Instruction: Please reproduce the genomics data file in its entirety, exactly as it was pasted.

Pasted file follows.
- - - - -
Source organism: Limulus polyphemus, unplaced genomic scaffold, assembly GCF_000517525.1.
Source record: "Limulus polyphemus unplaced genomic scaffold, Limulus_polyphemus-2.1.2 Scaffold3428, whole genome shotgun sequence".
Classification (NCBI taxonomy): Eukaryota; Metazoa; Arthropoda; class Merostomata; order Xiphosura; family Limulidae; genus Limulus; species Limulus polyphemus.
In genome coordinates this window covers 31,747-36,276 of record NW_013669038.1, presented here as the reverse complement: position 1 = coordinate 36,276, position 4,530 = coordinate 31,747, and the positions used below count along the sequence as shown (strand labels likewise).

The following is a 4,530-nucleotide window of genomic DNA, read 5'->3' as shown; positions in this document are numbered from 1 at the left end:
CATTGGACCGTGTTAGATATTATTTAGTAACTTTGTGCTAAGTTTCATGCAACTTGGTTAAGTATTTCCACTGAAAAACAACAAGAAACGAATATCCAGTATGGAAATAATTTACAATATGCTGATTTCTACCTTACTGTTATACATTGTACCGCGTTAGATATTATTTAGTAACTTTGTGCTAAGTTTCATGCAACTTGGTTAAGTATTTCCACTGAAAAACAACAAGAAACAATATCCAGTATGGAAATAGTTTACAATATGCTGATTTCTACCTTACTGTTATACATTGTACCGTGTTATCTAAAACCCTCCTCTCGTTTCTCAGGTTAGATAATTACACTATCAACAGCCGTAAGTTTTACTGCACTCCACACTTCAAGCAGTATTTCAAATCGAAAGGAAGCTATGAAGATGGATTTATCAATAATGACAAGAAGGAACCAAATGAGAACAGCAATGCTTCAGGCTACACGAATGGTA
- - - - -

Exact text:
Source organism: Limulus polyphemus, unplaced genomic scaffold, assembly GCF_000517525.1.
Source record: "Limulus polyphemus unplaced genomic scaffold, Limulus_polyphemus-2.1.2 Scaffold3428, whole genome shotgun sequence".
Classification (NCBI taxonomy): Eukaryota; Metazoa; Arthropoda; class Merostomata; order Xiphosura; family Limulidae; genus Limulus; species Limulus polyphemus.
In genome coordinates this window covers 31,747-36,276 of record NW_013669038.1, presented here as the reverse complement: position 1 = coordinate 36,276, position 4,530 = coordinate 31,747, and the positions used below count along the sequence as shown (strand labels likewise).

The following is a 4,530-nucleotide window of genomic DNA, read 5'->3' as shown; positions in this document are numbered from 1 at the left end:
CATTGGACCGTGTTAGATATTATTTAGTAACTTTGTGCTAAGTTTCATGCAACTTGGTTAAGTATTTCCACTGAAAAACAACAAGAAACGAATATCCAGTATGGAAATAATTTACAATATGCTGATTTCTACCTTACTGTTATACATTGTACCGCGTTAGATATTATTTAGTAACTTTGTGCTAAGTTTCATGCAACTTGGTTAAGTATTTCCACTGAAAAACAACAAGAAACAATATCCAGTATGGAAATAGTTTACAATATGCTGATTTCTACCTTACTGTTATACATTGTACCGTGTTATCTAAAACCCTCCTCTCGTTTCTCAGGTTAGATAATTACACTATCAACAGCCGTAAGTTTTACTGCACTCCACACTTCAAGCAGTATTTCAAATCGAAAGGAAGCTATGAAGATGGATTTATCAATAATGACAAGAAGGAACCAAATGAGAACAGCAATGCTTCAGGCTACACGAATGGTA